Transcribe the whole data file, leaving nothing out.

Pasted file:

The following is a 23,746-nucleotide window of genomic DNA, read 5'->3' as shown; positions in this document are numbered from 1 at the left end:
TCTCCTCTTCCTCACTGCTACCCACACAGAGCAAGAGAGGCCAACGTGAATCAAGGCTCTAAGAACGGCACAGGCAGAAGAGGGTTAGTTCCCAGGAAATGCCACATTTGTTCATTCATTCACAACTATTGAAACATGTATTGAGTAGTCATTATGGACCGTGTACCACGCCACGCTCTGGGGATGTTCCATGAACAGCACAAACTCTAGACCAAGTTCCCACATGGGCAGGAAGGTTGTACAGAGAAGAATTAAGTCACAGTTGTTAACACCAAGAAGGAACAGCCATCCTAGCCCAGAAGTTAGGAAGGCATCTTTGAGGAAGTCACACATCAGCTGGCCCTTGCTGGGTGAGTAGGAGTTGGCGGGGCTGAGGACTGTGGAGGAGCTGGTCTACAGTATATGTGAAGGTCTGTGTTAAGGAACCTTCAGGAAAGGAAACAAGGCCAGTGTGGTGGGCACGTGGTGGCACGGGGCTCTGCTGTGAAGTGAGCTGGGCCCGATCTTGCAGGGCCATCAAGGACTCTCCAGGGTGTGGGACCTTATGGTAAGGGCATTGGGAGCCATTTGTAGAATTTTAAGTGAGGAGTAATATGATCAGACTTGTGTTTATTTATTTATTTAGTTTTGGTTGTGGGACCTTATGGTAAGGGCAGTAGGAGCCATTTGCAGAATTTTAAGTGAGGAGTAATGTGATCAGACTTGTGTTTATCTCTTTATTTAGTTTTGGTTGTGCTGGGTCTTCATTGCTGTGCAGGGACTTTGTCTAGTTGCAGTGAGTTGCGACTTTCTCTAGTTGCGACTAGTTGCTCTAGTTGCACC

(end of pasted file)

The following is a 23,746-nucleotide window of genomic DNA, read 5'->3' as shown; positions in this document are numbered from 1 at the left end:
TCTCCTCTTCCTCACTGCTACCCACACAGAGCAAGAGAGGCCAACGTGAATCAAGGCTCTAAGAACGGCACAGGCAGAAGAGGGTTAGTTCCCAGGAAATGCCACATTTGTTCATTCATTCACAACTATTGAAACATGTATTGAGTAGTCATTATGGACCGTGTACCACGCCACGCTCTGGGGATGTTCCATGAACAGCACAAACTCTAGACCAAGTTCCCACATGGGCAGGAAGGTTGTACAGAGAAGAATTAAGTCACAGTTGTTAACACCAAGAAGGAACAGCCATCCTAGCCCAGAAGTTAGGAAGGCATCTTTGAGGAAGTCACACATCAGCTGGCCCTTGCTGGGTGAGTAGGAGTTGGCGGGGCTGAGGACTGTGGAGGAGCTGGTCTACAGTATATGTGAAGGTCTGTGTTAAGGAACCTTCAGGAAAGGAAACAAGGCCAGTGTGGTGGGCACGTGGTGGCACGGGGCTCTGCTGTGAAGTGAGCTGGGCCCGATCTTGCAGGGCCATCAAGGACTCTCCAGGGTGTGGGACCTTATGGTAAGGGCATTGGGAGCCATTTGTAGAATTTTAAGTGAGGAGTAATATGATCAGACTTGTGTTTATTTATTTATTTAGTTTTGGTTGTGGGACCTTATGGTAAGGGCAGTAGGAGCCATTTGCAGAATTTTAAGTGAGGAGTAATGTGATCAGACTTGTGTTTATCTCTTTATTTAGTTTTGGTTGTGCTGGGTCTTCATTGCTGTGCAGGGACTTTGTCTAGTTGCAGTGAGTTGCGACTTTCTCTAGTTGCGACTAGTTGCTCTAGTTGCACC